If the U.S. economy is headed toward a recession and an end to the current bull market in the near future, it will be doing so, uncharacteristically, without the help of the housing market.
Equity investors have been spooked by a series of bearish reports on the U.S. economy in October, including surveys from the Institute for Supply Management that show the American manufacturing sector contracting and the services sector slowing significantly helping send down the Dow Jones Industrial Average 2.9%, the S&P 500 index 2.4% and the Nasdaq 1.8% month-to-date.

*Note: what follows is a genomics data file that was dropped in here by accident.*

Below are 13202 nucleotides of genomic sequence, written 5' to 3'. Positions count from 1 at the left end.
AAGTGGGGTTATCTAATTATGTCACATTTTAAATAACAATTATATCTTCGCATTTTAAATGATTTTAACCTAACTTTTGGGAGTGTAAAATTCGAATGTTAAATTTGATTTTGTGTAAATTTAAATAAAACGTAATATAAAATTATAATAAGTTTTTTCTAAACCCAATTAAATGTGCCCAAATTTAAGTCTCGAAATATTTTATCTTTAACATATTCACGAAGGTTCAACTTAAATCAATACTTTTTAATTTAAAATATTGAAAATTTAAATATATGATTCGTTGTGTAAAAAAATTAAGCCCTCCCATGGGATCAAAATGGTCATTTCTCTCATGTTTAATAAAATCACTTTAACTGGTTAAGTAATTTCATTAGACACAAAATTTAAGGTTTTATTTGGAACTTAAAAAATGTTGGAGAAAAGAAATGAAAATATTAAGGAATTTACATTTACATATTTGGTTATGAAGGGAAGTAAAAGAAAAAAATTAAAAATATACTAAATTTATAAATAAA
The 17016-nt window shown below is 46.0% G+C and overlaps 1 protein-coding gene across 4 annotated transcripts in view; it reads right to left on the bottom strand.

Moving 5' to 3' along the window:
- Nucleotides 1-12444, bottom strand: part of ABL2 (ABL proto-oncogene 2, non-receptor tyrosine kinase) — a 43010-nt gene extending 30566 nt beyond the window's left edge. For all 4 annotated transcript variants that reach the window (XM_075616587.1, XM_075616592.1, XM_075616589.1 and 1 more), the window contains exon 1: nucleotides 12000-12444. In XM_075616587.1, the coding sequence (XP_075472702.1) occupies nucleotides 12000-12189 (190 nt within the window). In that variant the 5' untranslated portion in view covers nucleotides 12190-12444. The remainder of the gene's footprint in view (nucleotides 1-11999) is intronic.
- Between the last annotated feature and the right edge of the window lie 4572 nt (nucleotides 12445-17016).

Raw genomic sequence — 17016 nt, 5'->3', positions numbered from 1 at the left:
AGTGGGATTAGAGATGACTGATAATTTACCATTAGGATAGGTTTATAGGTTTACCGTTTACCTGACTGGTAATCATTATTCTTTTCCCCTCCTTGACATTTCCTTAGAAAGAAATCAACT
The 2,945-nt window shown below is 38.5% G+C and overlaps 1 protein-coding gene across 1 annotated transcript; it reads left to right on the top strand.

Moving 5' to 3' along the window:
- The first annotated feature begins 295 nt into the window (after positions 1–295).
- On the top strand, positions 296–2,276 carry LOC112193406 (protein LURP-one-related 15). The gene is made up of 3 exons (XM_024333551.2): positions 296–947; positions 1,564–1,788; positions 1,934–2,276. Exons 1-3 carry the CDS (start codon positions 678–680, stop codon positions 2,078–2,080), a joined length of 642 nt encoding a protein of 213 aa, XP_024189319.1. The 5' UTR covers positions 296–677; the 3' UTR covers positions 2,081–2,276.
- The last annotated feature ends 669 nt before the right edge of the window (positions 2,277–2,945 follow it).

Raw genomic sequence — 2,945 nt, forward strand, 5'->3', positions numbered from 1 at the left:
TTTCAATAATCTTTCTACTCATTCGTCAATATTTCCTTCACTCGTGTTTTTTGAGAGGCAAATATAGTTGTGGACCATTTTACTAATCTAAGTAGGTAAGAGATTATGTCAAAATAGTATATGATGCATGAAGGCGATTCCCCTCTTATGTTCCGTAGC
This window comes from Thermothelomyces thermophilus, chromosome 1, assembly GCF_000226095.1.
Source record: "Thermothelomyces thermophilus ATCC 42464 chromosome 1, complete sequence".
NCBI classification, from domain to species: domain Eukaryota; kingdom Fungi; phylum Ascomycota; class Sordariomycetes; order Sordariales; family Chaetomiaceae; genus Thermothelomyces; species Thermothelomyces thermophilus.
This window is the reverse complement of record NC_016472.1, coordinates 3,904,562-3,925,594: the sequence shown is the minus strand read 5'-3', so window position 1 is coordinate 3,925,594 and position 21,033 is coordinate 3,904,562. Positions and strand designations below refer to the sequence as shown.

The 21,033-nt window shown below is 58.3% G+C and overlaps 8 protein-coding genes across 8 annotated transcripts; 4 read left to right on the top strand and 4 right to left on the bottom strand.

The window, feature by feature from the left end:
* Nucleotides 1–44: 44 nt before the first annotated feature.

But data on the housing market has been trending in the opposite direction, with new home construction rising to the fastest pace since 2007 in August, and pending home sales trending up as interest rates fall, improving affordability.
“Unlike some of the previous manufacturing slowdowns we’ve seen during recessions, U.S. housing is doing quite well,” wrote Keith Lerner, chief market strategist at SunTrust Advisory Services, in a Wednesday note to clients. “In fact, the NAHB Home Builders Index has climbed to the highest level of the year. Similarly, housing starts recently rose to a cycle high. This is important as this indicator has peaked almost two years ahead of recessions, on average.”